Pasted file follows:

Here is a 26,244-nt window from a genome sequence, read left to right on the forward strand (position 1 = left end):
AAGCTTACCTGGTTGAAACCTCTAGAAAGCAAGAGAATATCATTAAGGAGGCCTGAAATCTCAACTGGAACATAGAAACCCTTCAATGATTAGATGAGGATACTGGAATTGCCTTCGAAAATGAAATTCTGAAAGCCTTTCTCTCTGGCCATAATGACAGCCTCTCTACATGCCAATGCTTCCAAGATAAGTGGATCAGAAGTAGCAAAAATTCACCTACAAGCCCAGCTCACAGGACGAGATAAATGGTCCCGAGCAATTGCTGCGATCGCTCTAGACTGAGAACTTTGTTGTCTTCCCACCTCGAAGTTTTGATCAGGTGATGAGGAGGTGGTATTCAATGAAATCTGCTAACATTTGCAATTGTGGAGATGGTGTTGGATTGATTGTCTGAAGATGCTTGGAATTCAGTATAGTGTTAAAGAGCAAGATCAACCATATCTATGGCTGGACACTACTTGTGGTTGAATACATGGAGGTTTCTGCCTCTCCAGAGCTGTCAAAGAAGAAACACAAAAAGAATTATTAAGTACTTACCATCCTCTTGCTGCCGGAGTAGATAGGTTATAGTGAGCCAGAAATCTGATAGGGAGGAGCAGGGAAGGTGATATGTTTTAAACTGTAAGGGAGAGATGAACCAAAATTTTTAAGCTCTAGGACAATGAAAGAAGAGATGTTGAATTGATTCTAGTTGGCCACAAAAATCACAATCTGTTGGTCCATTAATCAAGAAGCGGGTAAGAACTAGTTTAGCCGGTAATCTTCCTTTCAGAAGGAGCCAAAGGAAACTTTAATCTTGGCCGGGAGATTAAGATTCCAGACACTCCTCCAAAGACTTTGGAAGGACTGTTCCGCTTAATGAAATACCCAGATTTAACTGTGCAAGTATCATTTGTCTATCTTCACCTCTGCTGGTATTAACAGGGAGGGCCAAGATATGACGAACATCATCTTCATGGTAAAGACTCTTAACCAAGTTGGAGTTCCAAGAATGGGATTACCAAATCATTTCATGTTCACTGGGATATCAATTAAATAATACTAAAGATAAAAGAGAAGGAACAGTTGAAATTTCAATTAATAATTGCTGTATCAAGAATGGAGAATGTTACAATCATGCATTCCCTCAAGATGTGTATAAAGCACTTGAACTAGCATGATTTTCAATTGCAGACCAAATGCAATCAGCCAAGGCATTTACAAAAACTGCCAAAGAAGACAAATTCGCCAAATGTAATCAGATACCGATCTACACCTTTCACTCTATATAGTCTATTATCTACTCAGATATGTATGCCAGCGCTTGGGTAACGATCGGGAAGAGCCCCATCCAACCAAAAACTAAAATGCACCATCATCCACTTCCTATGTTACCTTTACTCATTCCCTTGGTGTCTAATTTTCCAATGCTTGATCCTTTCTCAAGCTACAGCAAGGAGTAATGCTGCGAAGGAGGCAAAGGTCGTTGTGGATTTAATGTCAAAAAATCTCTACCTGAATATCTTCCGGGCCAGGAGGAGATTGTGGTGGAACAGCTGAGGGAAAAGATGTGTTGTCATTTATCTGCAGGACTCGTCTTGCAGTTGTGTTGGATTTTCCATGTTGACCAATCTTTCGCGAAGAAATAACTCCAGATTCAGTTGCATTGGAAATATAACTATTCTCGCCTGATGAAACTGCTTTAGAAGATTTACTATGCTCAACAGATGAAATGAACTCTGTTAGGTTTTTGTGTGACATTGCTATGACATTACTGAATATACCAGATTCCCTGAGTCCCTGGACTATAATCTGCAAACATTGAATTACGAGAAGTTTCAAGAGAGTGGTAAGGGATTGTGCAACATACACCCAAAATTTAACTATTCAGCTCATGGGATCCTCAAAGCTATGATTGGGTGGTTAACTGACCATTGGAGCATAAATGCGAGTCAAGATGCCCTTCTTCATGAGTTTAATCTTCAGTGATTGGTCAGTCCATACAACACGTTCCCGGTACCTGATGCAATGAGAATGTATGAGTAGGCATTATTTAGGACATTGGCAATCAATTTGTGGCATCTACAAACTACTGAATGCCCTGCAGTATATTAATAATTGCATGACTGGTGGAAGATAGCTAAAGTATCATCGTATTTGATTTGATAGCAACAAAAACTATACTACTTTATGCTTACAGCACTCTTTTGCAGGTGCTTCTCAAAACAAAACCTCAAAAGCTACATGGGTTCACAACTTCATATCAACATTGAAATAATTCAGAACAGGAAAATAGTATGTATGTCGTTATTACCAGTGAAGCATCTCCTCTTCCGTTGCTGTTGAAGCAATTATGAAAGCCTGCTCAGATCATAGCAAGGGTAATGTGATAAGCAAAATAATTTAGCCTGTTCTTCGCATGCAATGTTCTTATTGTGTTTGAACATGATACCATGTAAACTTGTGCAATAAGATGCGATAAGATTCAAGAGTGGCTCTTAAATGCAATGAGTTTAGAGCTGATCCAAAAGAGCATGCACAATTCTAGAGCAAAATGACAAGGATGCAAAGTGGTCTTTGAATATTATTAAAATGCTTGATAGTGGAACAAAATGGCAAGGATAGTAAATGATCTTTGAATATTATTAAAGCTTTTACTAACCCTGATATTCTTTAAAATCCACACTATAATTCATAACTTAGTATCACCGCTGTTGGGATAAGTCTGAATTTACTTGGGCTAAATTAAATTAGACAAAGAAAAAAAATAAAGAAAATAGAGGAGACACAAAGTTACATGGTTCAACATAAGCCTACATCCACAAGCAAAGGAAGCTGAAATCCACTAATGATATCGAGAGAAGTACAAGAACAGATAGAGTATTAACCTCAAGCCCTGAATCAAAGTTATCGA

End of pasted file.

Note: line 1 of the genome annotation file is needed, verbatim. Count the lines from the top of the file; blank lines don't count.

Here is a 26,244-nt window from a genome sequence, read left to right on the forward strand (position 1 = left end):